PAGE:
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    Dodgy Directors No More!

    Jun 29, 2020 12:30:23 PM

    On 22 June 2020 the Treasury Laws Amendment (Registries Modernisation and Other Measures) Bill 2019 received Royal Assent.

    This Bill was introduced to deter and penalise directors and associates of companies that engage in illegal phoenixing. Phoenixing occurs when the controllers of a company deliberately take actions to avoid paying creditors. These actions involve the transferring of assets in the indebted company to a ‘new company’ for little to no consideration.

    It is estimated that the total cost of this phoenixing activity on the Australian economy is between $2.9 billion and $5.1 billion annually [1].

    The Government has introduced a number of measures to try and combat this activity including the amending of the recovery actions under s588 of the Corporations Act 2001(Cth) by introducing s588FDB which targets creditor defeating dispositions of property such as the transfer of business however the fundamental issue of identification of key people, Directors and Associates has remained an unresolved point.  

    The introduction of the Treasury Laws Amendment (Registries Modernisation and Other Measures) Bill 2019 and its subsequent assent now means that a Directors Identification Number will be introduced. This will likely result in the ability for ASIC to track Directors who may be involved in illegal phoenixing and take appropriate action.  

    Part 9.1A will be inserted into the Corporations Act 2001 (Cth) which will enable Registrars the ability to give directors and eligible officers Director Identification Numbers.

    An eligible officer is:

    (a)  a director of a company, or of a body corporate that is a registered Australian body or registered foreign company, who: 

    1. is appointed to the position of a director; or
    2. is appointed to the position of an alternate director and is acting in that capacity;
      regardless of the name that is given to that position; or

    (b)  any other officer of a company, or of a body corporate that is a registered Australian body or registered foreign company, who is an officer of a kind prescribed by the regulations; but does not include a person covered by a determination under subsection (2) or (3)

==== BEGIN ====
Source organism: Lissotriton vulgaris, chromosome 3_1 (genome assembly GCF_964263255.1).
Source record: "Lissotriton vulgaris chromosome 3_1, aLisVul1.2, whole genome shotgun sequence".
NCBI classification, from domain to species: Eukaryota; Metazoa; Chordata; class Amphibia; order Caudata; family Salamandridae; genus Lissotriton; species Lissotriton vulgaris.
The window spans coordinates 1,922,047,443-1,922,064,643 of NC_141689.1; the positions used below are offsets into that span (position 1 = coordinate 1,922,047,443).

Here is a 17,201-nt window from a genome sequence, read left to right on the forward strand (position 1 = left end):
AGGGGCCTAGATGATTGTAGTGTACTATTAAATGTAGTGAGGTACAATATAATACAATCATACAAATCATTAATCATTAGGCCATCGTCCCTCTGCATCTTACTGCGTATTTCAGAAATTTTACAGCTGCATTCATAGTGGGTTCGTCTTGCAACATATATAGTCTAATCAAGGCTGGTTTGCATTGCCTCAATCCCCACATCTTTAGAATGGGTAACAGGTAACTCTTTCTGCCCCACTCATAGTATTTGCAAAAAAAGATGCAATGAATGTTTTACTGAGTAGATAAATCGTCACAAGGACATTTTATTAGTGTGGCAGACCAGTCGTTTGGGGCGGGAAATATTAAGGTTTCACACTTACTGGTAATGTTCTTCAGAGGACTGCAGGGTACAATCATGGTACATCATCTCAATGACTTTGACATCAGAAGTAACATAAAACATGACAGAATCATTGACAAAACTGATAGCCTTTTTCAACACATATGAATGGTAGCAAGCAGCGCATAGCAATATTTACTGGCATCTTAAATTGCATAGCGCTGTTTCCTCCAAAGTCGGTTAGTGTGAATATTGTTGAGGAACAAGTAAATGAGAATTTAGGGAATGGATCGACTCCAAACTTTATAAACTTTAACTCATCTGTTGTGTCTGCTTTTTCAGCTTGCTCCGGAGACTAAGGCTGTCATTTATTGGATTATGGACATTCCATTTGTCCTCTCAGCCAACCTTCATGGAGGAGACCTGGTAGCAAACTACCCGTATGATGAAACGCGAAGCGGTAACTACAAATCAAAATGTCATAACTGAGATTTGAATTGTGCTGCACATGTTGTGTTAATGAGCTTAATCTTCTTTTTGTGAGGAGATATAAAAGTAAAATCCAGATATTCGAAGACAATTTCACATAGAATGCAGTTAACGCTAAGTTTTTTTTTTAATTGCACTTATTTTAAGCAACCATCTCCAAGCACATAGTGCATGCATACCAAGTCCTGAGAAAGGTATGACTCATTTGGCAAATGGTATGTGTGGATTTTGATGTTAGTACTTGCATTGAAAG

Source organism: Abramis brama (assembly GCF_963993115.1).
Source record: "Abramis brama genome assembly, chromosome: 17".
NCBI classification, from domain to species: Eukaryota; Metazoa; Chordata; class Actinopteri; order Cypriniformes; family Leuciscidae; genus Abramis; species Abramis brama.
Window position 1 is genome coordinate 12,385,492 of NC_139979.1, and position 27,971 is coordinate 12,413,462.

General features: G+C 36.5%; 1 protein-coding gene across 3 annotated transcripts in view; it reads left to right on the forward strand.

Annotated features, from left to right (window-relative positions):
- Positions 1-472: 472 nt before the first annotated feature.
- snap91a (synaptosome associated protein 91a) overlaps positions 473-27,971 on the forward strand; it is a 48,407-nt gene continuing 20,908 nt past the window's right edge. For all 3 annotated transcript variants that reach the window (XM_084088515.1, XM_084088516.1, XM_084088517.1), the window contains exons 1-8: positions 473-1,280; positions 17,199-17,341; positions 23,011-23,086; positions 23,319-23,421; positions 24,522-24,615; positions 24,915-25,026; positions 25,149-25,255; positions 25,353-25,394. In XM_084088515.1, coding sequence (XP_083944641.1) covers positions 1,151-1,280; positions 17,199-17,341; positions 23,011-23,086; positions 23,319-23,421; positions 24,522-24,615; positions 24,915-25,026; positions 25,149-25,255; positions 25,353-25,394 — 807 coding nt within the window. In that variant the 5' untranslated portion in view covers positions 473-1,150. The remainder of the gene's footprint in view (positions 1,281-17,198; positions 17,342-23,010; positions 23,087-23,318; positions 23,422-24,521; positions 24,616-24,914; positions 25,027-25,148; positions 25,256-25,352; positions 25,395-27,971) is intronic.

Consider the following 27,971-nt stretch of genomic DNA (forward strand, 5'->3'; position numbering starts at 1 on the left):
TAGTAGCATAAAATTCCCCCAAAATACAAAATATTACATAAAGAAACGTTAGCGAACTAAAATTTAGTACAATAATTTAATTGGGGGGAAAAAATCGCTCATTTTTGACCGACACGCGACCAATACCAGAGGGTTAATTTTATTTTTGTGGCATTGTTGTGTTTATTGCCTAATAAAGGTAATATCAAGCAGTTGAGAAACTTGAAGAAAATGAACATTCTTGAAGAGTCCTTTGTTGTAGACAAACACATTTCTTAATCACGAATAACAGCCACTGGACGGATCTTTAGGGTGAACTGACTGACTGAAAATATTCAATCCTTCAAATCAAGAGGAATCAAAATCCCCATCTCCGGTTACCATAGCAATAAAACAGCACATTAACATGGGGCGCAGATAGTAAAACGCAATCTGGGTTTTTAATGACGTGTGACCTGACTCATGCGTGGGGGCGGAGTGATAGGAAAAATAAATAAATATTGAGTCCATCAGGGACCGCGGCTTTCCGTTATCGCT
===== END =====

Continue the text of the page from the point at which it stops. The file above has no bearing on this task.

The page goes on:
(2)  The Registrar may determine that a particular person is not an eligible officer. The Registrar must notify the person of the determination.

    (3)  The Registrar may, by legislative instrument, determine that a class of persons are not eligible officers [2]

    The definition above is sufficiently broad to capture those people who may not be registered but who are acting in a certain capacity. This breadth of power reflects the recent High Court Decision in Australia Securities and Investments Commission v King & ANOR [2020] HCA 4 where it was unanimously held that para (b)(ii) of the definition of "officer of a corporation" in s 9 of the Corporations Act is not limited to those who hold or occupy a named office in a corporation or a recognised position with rights and duties attached to it.

    Furthermore, section 1272C will be introduced which makes it a requirement for Directors and eligible officers to have directors identification numbers.

    The Bill also introduces sections that target deliberate misleading of the register such as misrepresenting director identification numbers or applying for additional numbers where it is know that an individual already has a director identification number.

    The introduction and royal assent of this Bill is a critical step forward in the combatting of illegal phoenixing. It gives a clear indication that the government and ASIC are on war path to eradicate phoenixing. 

    It also gives clear warning to Directors and Advisors that they need to get expert advice in a timely and efficient manner. 

    The Takeaway

    It is critical for Directors to know their obligations and exposure. It is fundamental to good business practice and risk management that Directors or key officers in the organisation understand their roles, responsibilities and obligations. 

    As the impact of CV19 continues to be felt and the looming end of the government stimulus appears, now more than ever, Directors needs to align themselves with expert lawyers and advisors who can assist them in navigating these complex and uncertain waters. 

    If you would like to speak to an Accredited Expert Insolvency lawyer please contact me at jfrank@franklaw.com.au or book a free strategy and advice session here. 

    [1] Treasury Laws Amendment (Registries Modernisation and Other Measures) Bill 2019 Explanatory Memorandum

    [2]Treasury Laws Amendment (Registries Modernisation and Other Measures) Bill 2019